It’s funny how vacation sometimes makes you think harder than classes. My family spent winter break visiting the American South, where my maternal great-great-grandparents moved after they left Eastern Europe in the 1880s. They settled in Galveston, Texas, and over the next century the family spread throughout the South. I now have roots in Tennessee, Louisiana, Mississippi and Georgia, and we were visiting the last three.
Mississippi was by far our most interesting stop. We stayed with my great-uncle Joe, an 84-year-old retired contractor who lives in Jackson and has found himself at more historical crossroads than anyone I know.
To mount an organized response to the threat the Ku Klux Klan posed to Jackson’s Jewish community, Uncle Joe and some synagogue buddies formed an organization in 1967 they called “The Kosher Nostra.” Their motto was “no rules, no dues, no women, just Jews.”
In one notable story, a Klan defector approached them with an offer: He would provide them information about the unsolved murders of civil rights activists if they paid him the princely sum of $40,000. After collecting the money from Uncle Joe’s fraternity brothers, the Kosher Nostra provided the information to the FBI, which then used it to nab the guilty parties. In another, Uncle Joe posed as a member of the extremist Jewish Defense League and threatened to blow up a television station airing a presentation by the White Citizens’ Council. The station pulled the show.
I had already heard these and other stories about Uncle Joe, but never from him. It was wonderful hearing them in his drawl and his cantankerous speaking style. Though his heroism was inspiring, a question nagged. And on our way to tour the historic Mississippi State Capitol, I saw my chance to resolve it.
“Why did you do it?” I asked. “You know, risk your neck against the Klan?”
He responded without hesitating: “Self-preservation. No one else was going to do it for us: not the whites, and certainly not the blacks. We had to do it ourselves.”
Growing more curious, I asked if he had supported the Civil Rights movement. “I didn’t really care,” he recalled. “Oh sure, I sympathized with what they were doing, but I sure as hell wasn’t going to do anything about it. Of course, there were liberals in the congregation who would visit the bombed churches and attend marches and protests, but I wasn’t into all of that.”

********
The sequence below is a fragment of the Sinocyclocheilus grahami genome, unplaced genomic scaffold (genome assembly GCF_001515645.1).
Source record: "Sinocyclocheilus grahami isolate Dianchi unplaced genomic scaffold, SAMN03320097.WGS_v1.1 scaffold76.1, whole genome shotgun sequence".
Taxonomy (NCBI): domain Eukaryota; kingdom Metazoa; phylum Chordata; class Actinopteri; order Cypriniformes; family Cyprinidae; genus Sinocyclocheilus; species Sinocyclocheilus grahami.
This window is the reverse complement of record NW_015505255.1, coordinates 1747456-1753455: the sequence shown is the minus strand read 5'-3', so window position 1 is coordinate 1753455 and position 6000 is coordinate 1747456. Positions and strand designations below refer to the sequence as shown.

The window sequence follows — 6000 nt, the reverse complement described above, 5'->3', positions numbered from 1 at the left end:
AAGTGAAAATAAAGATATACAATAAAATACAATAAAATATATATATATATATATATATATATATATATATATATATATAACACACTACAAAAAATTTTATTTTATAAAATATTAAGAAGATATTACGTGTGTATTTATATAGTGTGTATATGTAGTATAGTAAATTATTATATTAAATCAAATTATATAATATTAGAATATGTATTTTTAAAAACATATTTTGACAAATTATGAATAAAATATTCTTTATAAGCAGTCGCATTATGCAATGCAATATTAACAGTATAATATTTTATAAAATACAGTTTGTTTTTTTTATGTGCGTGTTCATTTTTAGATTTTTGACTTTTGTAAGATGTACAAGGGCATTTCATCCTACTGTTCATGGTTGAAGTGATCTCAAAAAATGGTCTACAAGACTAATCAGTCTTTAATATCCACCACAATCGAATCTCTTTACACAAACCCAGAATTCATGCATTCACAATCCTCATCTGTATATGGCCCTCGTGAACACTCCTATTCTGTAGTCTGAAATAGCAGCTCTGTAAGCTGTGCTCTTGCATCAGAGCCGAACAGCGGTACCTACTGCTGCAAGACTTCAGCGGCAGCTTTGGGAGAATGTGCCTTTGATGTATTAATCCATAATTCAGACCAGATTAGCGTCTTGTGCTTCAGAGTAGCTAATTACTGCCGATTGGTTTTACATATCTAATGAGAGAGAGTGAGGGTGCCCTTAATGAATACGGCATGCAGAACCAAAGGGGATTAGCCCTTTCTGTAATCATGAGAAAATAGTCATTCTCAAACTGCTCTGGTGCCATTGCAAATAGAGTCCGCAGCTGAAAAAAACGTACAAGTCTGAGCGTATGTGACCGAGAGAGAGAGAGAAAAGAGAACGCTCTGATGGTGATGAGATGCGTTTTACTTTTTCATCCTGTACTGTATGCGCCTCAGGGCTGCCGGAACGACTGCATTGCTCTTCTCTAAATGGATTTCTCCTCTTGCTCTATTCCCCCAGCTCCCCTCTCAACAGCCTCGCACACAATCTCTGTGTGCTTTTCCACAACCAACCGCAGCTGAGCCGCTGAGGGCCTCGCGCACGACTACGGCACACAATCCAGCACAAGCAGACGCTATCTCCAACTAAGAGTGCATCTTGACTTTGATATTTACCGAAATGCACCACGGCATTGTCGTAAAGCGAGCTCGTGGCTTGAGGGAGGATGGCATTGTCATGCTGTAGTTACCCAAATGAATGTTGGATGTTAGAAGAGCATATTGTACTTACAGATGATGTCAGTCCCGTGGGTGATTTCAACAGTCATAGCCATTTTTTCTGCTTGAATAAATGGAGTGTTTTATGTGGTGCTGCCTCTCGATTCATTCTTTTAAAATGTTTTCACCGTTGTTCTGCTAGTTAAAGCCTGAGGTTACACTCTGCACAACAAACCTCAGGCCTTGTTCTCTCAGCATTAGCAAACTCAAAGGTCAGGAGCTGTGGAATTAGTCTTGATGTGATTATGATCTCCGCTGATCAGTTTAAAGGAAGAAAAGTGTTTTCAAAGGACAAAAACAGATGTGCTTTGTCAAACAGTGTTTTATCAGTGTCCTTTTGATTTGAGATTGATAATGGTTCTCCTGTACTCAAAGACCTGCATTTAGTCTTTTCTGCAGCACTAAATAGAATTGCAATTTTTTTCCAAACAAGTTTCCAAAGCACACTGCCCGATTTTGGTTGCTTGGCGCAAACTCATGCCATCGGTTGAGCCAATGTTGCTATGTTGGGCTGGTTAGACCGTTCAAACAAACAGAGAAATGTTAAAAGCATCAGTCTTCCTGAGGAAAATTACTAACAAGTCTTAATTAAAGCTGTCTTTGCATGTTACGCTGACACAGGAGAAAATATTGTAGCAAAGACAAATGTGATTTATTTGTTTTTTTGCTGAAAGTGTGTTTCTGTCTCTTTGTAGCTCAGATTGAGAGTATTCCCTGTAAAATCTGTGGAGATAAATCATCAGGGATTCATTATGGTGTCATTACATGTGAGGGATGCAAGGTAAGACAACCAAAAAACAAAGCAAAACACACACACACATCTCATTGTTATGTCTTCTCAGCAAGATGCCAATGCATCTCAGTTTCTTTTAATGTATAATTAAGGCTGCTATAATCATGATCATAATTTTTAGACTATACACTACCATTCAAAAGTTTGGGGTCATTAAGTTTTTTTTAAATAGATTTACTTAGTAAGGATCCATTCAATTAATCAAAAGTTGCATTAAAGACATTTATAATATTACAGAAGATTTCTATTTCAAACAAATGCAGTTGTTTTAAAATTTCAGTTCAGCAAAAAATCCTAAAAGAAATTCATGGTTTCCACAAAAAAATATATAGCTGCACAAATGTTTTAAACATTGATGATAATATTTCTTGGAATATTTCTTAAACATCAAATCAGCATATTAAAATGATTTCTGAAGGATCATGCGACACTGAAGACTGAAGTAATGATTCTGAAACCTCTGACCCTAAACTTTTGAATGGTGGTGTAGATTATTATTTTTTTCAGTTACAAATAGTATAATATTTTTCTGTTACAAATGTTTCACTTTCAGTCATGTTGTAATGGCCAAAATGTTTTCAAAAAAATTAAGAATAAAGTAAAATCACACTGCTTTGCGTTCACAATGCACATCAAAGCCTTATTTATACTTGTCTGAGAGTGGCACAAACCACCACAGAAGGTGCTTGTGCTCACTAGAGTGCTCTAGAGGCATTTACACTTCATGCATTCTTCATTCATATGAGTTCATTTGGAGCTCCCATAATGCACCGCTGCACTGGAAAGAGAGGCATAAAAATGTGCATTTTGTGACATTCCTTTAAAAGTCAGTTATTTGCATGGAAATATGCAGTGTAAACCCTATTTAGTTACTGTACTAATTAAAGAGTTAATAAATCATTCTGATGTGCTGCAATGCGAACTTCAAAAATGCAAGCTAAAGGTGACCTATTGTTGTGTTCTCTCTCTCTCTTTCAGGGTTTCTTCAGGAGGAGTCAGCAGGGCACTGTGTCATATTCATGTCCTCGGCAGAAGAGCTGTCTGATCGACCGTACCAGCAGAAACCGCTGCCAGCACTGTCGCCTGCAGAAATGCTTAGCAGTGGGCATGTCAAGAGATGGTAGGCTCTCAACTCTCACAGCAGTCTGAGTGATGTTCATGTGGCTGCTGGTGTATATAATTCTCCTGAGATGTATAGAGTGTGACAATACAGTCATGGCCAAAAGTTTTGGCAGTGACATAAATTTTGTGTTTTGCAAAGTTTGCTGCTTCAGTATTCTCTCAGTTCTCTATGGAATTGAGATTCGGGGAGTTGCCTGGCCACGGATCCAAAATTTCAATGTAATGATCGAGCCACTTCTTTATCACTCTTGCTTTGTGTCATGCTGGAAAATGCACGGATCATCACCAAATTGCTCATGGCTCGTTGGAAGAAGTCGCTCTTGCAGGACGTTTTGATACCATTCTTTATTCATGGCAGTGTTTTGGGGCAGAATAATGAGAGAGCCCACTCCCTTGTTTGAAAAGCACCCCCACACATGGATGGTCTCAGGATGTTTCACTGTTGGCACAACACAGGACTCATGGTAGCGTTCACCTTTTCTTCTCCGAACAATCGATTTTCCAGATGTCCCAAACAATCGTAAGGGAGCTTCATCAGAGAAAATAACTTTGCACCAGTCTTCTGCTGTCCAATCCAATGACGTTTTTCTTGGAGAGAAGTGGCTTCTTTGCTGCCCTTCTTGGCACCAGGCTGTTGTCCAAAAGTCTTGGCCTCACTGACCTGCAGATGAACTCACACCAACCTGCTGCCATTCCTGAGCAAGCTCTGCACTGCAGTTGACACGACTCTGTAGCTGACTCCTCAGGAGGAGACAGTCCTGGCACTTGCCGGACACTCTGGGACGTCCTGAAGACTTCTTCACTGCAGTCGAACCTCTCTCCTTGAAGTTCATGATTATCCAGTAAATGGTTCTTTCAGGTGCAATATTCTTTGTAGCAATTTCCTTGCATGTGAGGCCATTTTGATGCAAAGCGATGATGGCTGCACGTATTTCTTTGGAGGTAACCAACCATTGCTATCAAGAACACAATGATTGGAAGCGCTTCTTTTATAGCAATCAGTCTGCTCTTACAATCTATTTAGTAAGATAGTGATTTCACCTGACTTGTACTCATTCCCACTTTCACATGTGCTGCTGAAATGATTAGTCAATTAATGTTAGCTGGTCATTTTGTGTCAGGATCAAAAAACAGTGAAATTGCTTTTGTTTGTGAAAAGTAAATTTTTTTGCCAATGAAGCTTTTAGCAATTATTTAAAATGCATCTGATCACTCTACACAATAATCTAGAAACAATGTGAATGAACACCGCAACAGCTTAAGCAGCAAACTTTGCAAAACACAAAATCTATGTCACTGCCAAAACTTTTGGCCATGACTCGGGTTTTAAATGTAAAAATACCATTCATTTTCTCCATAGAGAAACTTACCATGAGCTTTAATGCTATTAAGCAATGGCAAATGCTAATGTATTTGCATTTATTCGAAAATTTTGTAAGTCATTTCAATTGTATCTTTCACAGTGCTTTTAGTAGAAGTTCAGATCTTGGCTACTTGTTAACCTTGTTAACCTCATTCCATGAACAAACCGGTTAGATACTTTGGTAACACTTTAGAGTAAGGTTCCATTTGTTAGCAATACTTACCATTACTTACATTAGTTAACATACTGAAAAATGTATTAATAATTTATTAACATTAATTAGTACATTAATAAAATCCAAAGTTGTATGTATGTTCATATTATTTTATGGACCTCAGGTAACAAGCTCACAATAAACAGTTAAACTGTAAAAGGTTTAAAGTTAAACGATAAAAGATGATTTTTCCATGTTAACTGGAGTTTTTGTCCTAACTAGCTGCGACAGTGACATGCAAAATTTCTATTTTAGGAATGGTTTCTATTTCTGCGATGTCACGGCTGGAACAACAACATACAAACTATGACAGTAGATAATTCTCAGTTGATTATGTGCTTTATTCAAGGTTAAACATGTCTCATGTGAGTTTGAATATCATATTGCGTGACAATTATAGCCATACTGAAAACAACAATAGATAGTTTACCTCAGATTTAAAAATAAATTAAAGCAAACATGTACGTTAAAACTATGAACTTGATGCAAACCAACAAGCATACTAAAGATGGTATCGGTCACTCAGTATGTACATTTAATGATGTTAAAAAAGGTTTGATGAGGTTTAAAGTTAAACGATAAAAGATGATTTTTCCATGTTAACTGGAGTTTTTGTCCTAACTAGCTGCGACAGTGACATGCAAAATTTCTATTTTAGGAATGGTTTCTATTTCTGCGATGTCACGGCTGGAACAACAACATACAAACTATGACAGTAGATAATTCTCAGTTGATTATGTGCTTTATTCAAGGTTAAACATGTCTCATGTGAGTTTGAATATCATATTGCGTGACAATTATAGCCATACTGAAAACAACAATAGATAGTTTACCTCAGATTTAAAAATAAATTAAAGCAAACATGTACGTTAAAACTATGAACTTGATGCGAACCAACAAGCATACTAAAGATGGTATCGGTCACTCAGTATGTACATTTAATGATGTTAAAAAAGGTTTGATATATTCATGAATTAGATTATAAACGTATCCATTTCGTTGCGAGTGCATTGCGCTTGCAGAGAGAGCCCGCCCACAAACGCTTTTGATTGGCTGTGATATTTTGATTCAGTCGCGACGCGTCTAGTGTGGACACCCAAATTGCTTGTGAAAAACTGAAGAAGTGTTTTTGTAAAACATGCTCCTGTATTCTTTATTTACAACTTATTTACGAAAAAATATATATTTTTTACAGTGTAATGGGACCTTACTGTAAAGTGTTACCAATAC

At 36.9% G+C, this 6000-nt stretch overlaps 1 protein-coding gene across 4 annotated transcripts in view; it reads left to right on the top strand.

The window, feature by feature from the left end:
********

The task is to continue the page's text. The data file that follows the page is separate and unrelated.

His remarks unnerved me, though at the time I wasn’t certain why. Upon later reflection, I realized that my discomfort related to a deeper question, one at the heart of American political theory: Is it enough to do good through the pursuit of self-interest? Or should we demand virtue?
Uncle Joe’s story is a classic example of how seeking to protect oneself can actually generate tremendous social good: Though he and his friends had no great love for Jackson’s African-American community, their efforts directly and positively impacted it. For this they deserve our praise.
But not our exaltation. Unlike the most important heroes of the Civil Rights era — like Freedom Rider and Cornellian Michael Schwerner ’61 — they acted on an overly narrow conception of self-interest. In not doing more to aid the cause of civil rights, Uncle Joe and his friends failed to meet the higher standard of virtue our society must demand.
In fact, many of us would frown upon Uncle Joe because we’re confident that, were we around in the 1960s, we would’ve displayed greater virtue and acted more like Schwerner than Uncle Joe. But we would be mistaken. Let’s not forget that Schwerner and his fellow activists were heroic because so few of their peers were willing to sacrifice as much as they did. Indeed, given the human inclination to remain neutral in the face of moral collapse, it’s a stretch even to assume we would’ve done as much as Uncle Joe.
After we visited the Mississippi State Capital, Uncle Joe brought us to a Jewish cemetery that was erected in 1860. He pointed out the gravestone of a Confederate soldier who died in a war camp in Coffeesville, Alabama. His body was shipped home.
A Jewish boy who died defending an unambiguous evil. He was caught up in his context, and yet his gravestone seemed to cry out to me: What would you have done?
I wanted to answer his question, but I left Mississippi not knowing how to. I’m still not sure I can. If the trip taught me anything, though, it’s the importance of knowing one’s principles, and that the most potent threat to those principles is not an obviously immoral, external adversary, but our tragic tendency towards complacency. Mississippi reminded me to remain vigilant against it.
Judah Bellin is a senior in the College of Arts and Sciences. He may be contacted at email@example.com. For Whom the Bellin Tolls appears alternate Mondays this semester.
Original Author: Judah Bellin